- File Size: 3239 KB
- Print Length: 261 pages
- Publisher: Penguin; Reprint edition (July 27, 2006)
- Publication Date: July 27, 2006
- Sold by: PEN UK
- Language: English
- ASIN: B003AYZBH0
- Text-to-Speech: Enabled
- Word Wise: Enabled
- Lending: Not Enabled
- Amazon Best Sellers Rank: #176,359 Paid in Kindle Store (See Top 100 Paid in Kindle Store)
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|Print List Price:||$19.00|
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Jacques the Fatalist: And His Master (Classics) Kindle Edition
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It's ponderous, obtuse and slow as molasses. It jumps back and forth, regaling itself in its style of interruptions and side-tracks. Largely "conversational" the story's 2 main characters engage each other in an interminable conversation, often characterized by rather "smart ass" commentary by both, and interrupted by late 1700s ribald adventures. Besides that, the philosophy and life views expressed are decidedly passé, some 130-140 years later, and - worse - kind of uninteresting. Is this one of the first novels? I'll pass on that question.
For me "Jacques" is impossible to rate, though rate it I must. It's no more than a 2 in my mind, but others may find it fascinating and a grand commentary on life in the late 1700s, as well as find reason to analyze it for its novel structure and format. I'm satisfied to delete it from my Kindle.
America was an impressive idea when Denis Diderot died in 1784 and then this translation by J. Robert Loy was copyright 1959 after Abe Lincoln preserved the Union and was assassinated in 1865. To quote what nobody should know:
My master, my dear master, you are going to kick against a prick that will prick you the more painfully.
There is really no plot as such. Jacques, a man who seems to believe everything that happens is already written "up on high", but who nonetheless keeps making decisions for himself, is riding through France with his unnamed master, a man who is skeptic of Jacques's determinism but who remains rather passive throughout the book. Fate and the creator-author will put repeatedly to test Jacques's theory, through a series of more or less fortunate accidents and situations, as well as by way of numerous asides in the form of subplots or stories.
The novel is totally disjointed and these asides and subplots blurb all over the place, always interrupted themselves by other happenings. The most interesting of them is the story of Madame de Pommeroy and her bitter but ultimately ineffectual revenge on her ex-lover.
Diderot confesses to having taken much from Sterne's "Tristram Shandy" and Cervantes's "Don Quixote". This last novel's influence seems obvious at two levels: Cervantes also talks to the reader, especially in Part Two, and also reflects abundantly on the creative process. Moreover, the tone and environment of the book is very similar to the Quixote: two people engaged in an endless philosophical conversations while roaming around the countryside and facing several adventures which serve to illustrate one or antoher point of view.
Diderot's humour is bawdy and practical and the book is fun to read. The exact philosophical point is not clearcut, but it will leave the reader wondering about Destiny, Fate, and Free Will.
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So what is it? "A rambling collection of oft-interrupted anecdotes" might be one answer. Put simply, Jacques and his un-named master are travelling to an un-named destination for an unspecified reason. To pass the time, the master asks Jacques to recount the story of his love-life, which Jacques proceeds to do, although he never manages to get far before he is interrupted (or interrupts himself, or is interrupted by Diderot the author) by other anecdotes, reminiscences or encounters on the road. Afterwards, Jacques is told to continue from where he left off, only to be interrupted again shortly afterwards. He is referred to as a Fatalist because of his oft-quoted belief that everything that happens has already been determined in advance, and has been written down in great detail on some celestial scroll. Jacques does sort of get to the end of his tale by the end of the book, though Diderot gives us a choice of three endings, and asks us to choose which we like the best.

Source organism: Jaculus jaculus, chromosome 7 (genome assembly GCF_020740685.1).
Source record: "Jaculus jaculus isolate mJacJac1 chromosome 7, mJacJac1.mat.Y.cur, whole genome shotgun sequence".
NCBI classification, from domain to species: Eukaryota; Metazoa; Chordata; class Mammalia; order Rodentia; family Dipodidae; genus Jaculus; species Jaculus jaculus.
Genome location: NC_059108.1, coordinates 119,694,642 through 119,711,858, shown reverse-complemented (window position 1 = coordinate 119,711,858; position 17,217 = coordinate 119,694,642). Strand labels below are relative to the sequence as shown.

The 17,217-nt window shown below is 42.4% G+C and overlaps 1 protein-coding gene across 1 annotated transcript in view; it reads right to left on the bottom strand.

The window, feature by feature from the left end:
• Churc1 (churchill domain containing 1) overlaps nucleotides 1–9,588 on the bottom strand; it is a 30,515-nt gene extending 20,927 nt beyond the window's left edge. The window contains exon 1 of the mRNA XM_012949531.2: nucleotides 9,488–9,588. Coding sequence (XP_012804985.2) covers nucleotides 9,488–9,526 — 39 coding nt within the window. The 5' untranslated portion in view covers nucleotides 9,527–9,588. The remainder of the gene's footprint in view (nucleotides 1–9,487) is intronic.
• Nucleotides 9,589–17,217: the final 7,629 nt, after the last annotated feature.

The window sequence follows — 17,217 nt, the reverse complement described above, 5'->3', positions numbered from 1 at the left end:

Diderot the author is also a character in the book, breaking into the narrative in many places to explain himself (or not), or to suggest avenues down which he might or might not take the story. He also ropes the reader in by posing - in the reader's name - a number of questions to himself, chiefly along the lines of "What's going to happen?" or "When are you going to get on with it?"
Various other stories are interwoven with the tale of Jacques' loves - which stories are themselves interrupted and told in episodic form. Chiefly they revolve around romantic adventures and sexual peccadillos, though the nearest Diderot comes to lapsing into bawdiness is when he criticises the reader for objecting to his use of coarse language.
The book has some philosophical musings (eg "Religion and law are a pair of crutches that should not be taken away from those with weak limbs"), and a number of satirical barbs. Most of the latter, however, have dated badly and need to be explained via the notes.
According to the introduction, Diderot wrote this book on and off over a period of fifteen years, and it was only published after his death. This, I think, shows up in its episodic and sometimes rambling nature. It is a book which feels unfinished - a first draft that would have benefitted greatly from a bit of revision. Nevertheless the writing has zest and panache, and is highly entertaining. Whether it should be regarded as a classic, however, or as an interesting curiosity - that's something on which the jury is still out.